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Seeking Slender

Self Advocacy; What You Allow in Your Emotional Headspace

Dear Slender Seekers,

I’ve received a few letters from some of the #SlenderSeekers out there that heard that I got up and left the room during the Lisa Lampanelli show at the WLSFA event the other night and wanted to know why, so I wanted to take a moment to explain.

We each have different paths and different journeys, we each arrive at different places at different times. For me personally my path and my personal mission is to help those that are affected by obesity to overcome some of the emotional challenges they face along the way and find a path to wellness through transformation of not just their bodies but their minds as well.

For those of you that know me well, I am an abuse survivor. Verbal and Emotional abuse was prevalent in my world through my childhood and teenage years. I was also affected by obesity at a very young age; I remember being that little “fat kid” that got picked on as early as first grade.

Each and every one of us has to be our own advocate for our own emotional wellness; we are the ones that are the most responsible for who and what we allow to reside in our emotional head space.  As such, when I find myself in a situation where something that is going on negatively impacts my emotions I have a personal responsibility to address the issue.

Likewise, I have a goal, a mission, and a path that I am currently on, and if my involvement with something goes against that path, I have a personal responsibility to decide whether or not I wish to be involved with it. I have stood up in this community and said repeatedly that I will not tolerate fat jokes, fat shaming, weight bias, weight stigma or bullying. I do not feel that there is ever a time, social environment or population in which those things are ever tolerable, justified or acceptable.

My job as a Wellness Coach is to help my clients, who are affected by obesity to recognize obstacles and barriers that are in their way and to find solutions to problematic behaviors that are hindering their endeavors in weight loss in order to help them achieve their goals. I use these same techniques in my own life when trying to achieve my goals and if my goal is to be a positive beacon of light against weight stigma, weight bias and bullying, it’s contrary for me to sit in a room where those affected by obesity are the punchline to the jokes being told.

I used to be that girl who kids walked up to and said “You’re so fat when you go to Kentucky Fried Chicken you order the size on the roof.” I used to be that woman who teenage boys rolled down the window and made animal noises at when I walked down the side-walk. These things were not funny to me then and they are not funny to me today.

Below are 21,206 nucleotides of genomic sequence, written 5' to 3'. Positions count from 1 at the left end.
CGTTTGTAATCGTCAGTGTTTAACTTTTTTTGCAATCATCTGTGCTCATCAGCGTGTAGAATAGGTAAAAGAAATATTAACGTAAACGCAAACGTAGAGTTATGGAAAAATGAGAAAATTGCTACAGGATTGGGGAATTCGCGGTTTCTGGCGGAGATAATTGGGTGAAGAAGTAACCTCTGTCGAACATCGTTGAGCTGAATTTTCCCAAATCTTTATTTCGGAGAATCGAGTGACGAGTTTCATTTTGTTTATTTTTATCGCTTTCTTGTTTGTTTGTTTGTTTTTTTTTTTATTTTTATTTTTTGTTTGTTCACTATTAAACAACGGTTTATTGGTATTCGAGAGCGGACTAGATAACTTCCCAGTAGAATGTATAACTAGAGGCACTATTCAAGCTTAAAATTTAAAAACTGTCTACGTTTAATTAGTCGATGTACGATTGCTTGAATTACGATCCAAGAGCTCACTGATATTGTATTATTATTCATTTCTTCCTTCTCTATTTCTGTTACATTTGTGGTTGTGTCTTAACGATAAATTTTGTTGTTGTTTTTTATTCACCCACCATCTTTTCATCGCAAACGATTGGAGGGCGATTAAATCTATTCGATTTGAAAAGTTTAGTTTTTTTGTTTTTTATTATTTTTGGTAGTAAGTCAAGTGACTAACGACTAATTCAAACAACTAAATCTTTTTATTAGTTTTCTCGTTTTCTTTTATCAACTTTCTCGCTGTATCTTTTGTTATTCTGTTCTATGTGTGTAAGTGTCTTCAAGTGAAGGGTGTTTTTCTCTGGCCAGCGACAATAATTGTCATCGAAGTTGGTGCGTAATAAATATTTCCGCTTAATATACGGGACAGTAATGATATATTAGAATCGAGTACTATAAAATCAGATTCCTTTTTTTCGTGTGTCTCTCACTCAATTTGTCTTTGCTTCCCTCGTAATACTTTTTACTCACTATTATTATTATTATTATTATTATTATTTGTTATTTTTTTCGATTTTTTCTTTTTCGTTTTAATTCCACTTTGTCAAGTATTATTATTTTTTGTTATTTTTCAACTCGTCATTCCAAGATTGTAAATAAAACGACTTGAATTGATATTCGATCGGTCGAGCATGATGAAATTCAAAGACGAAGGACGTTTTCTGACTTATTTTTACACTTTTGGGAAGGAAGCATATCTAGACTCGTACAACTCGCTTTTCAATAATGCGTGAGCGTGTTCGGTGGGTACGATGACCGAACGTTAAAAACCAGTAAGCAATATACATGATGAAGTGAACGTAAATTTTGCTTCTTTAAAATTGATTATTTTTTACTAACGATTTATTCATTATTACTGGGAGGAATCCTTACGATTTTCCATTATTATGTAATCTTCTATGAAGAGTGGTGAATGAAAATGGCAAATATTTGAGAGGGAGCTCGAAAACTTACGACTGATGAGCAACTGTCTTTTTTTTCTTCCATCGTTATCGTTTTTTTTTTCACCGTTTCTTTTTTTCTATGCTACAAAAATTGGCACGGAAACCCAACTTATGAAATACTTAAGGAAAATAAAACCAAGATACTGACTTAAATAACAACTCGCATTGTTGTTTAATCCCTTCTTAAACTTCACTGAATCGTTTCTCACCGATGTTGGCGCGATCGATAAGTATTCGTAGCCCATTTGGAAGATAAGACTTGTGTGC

I understand humor as a self-defense mechanism as well as the concept of laughing at yourself so that others can’t laugh with you. We all build walls and defend ourselves from the things that we fear and the things that hurt us. I also understand that stand-up comedy has a certain kind of “expected offensiveness” to it.

There are many of my friends, dear friends, who stayed in the room and said that by the end of the show the comedian had turned it around, brought it to a place that was personal and allowed you to understand how much she cared about and wanted to help those that struggle with her weight, and it makes my heart smile that they were able to take that positive message away from it. I’m glad that there was a positive message to be heard if you waited for it.

For me personally, jokes that target people of size are never okay. If someone posted any of those jokes singularly in the social media as a community we would be outraged and I believe that if we create this gray area where sometimes it’s okay and sometimes it’s not, we weaken our stance in the fight against weight stigma and weight bias. If we say “It’s okay in this situation, but not this one or than one, we open it up for debate, but for me there is no debate, it should never be okay.  That is why I had also left the room the night before when the MC made a joke that referenced the size of someone’s belt. For me personally, with where I am in my journey, I cannot sit and laugh while those affected by obesity are used as comedy content.  Obesity just isn’t a laughing matter to me.